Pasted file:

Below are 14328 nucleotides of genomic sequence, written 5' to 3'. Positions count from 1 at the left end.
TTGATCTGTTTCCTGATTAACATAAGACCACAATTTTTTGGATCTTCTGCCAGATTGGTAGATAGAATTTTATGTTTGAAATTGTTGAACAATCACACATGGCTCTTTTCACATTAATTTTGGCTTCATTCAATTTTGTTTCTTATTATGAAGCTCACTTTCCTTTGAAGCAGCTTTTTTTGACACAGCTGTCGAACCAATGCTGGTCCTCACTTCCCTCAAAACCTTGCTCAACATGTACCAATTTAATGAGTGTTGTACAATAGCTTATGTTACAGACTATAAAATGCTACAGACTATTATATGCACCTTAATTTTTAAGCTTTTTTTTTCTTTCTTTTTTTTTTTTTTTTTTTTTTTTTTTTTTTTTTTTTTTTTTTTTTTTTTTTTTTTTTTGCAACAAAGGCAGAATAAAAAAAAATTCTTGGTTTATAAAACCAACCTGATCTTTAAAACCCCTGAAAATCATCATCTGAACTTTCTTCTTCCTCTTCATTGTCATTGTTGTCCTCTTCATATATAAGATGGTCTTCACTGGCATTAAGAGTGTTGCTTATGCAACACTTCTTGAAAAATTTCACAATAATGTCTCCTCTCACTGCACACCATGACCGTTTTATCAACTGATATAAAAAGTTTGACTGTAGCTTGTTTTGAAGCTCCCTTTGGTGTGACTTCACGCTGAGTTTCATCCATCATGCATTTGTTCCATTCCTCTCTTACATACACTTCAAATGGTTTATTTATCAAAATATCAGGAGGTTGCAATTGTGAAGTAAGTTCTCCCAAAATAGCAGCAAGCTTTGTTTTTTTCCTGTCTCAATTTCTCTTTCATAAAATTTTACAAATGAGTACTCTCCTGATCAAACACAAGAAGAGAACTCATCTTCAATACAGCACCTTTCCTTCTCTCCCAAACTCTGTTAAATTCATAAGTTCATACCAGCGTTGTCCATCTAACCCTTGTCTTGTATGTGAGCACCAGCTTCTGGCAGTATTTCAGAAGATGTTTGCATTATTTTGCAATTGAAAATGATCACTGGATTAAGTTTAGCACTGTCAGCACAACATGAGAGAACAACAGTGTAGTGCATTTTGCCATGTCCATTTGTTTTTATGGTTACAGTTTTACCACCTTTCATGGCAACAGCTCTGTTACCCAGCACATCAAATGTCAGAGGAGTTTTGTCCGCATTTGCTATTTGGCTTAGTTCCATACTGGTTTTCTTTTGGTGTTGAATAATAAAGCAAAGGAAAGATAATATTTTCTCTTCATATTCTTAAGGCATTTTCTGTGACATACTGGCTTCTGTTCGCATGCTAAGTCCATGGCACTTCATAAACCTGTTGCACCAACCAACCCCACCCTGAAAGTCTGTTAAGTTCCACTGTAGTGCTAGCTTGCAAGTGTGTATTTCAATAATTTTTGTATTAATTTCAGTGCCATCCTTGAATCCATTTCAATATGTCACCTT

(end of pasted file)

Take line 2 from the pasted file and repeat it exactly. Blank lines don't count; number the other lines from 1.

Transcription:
TTGATCTGTTTCCTGATTAACATAAGACCACAATTTTTTGGATCTTCTGCCAGATTGGTAGATAGAATTTTATGTTTGAAATTGTTGAACAATCACACATGGCTCTTTTCACATTAATTTTGGCTTCATTCAATTTTGTTTCTTATTATGAAGCTCACTTTCCTTTGAAGCAGCTTTTTTTGACACAGCTGTCGAACCAATGCTGGTCCTCACTTCCCTCAAAACCTTGCTCAACATGTACCAATTTAATGAGTGTTGTACAATAGCTTATGTTACAGACTATAAAATGCTACAGACTATTATATGCACCTTAATTTTTAAGCTTTTTTTTTCTTTCTTTTTTTTTTTTTTTTTTTTTTTTTTTTTTTTTTTTTTTTTTTTTTTTTTTTTTTTTTTGCAACAAAGGCAGAATAAAAAAAAATTCTTGGTTTATAAAACCAACCTGATCTTTAAAACCCCTGAAAATCATCATCTGAACTTTCTTCTTCCTCTTCATTGTCATTGTTGTCCTCTTCATATATAAGATGGTCTTCACTGGCATTAAGAGTGTTGCTTATGCAACACTTCTTGAAAAATTTCACAATAATGTCTCCTCTCACTGCACACCATGACCGTTTTATCAACTGATATAAAAAGTTTGACTGTAGCTTGTTTTGAAGCTCCCTTTGGTGTGACTTCACGCTGAGTTTCATCCATCATGCATTTGTTCCATTCCTCTCTTACATACACTTCAAATGGTTTATTTATCAAAATATCAGGAGGTTGCAATTGTGAAGTAAGTTCTCCCAAAATAGCAGCAAGCTTTGTTTTTTTCCTGTCTCAATTTCTCTTTCATAAAATTTTACAAATGAGTACTCTCCTGATCAAACACAAGAAGAGAACTCATCTTCAATACAGCACCTTTCCTTCTCTCCCAAACTCTGTTAAATTCATAAGTTCATACCAGCGTTGTCCATCTAACCCTTGTCTTGTATGTGAGCACCAGCTTCTGGCAGTATTTCAGAAGATGTTTGCATTATTTTGCAATTGAAAATGATCACTGGATTAAGTTTAGCACTGTCAGCACAACATGAGAGAACAACAGTGTAGTGCATTTTGCCATGTCCATTTGTTTTTATGGTTACAGTTTTACCACCTTTCATGGCAACAGCTCTGTTACCCAGCACATCAAATGTCAGAGGAGTTTTGTCCGCATTTGCTATTTGGCTTAGTTCCATACTGGTTTTCTTTTGGTGTTGAATAATAAAGCAAAGGAAAGATAATATTTTCTCTTCATATTCTTAAGGCATTTTCTGTGACATACTGGCTTCTGTTCGCATGCTAAGTCCATGGCACTTCATAAACCTGTTGCACCAACCAACCCCACCCTGAAAGTCTGTTAAGTTCCACTGTAGTGCTAGCTTGCAAGTGTGTATTTCAATAATTTTTGTATTAATTTCAGTGCCATCCTTGAATCCATTTCAATATGTCACCTT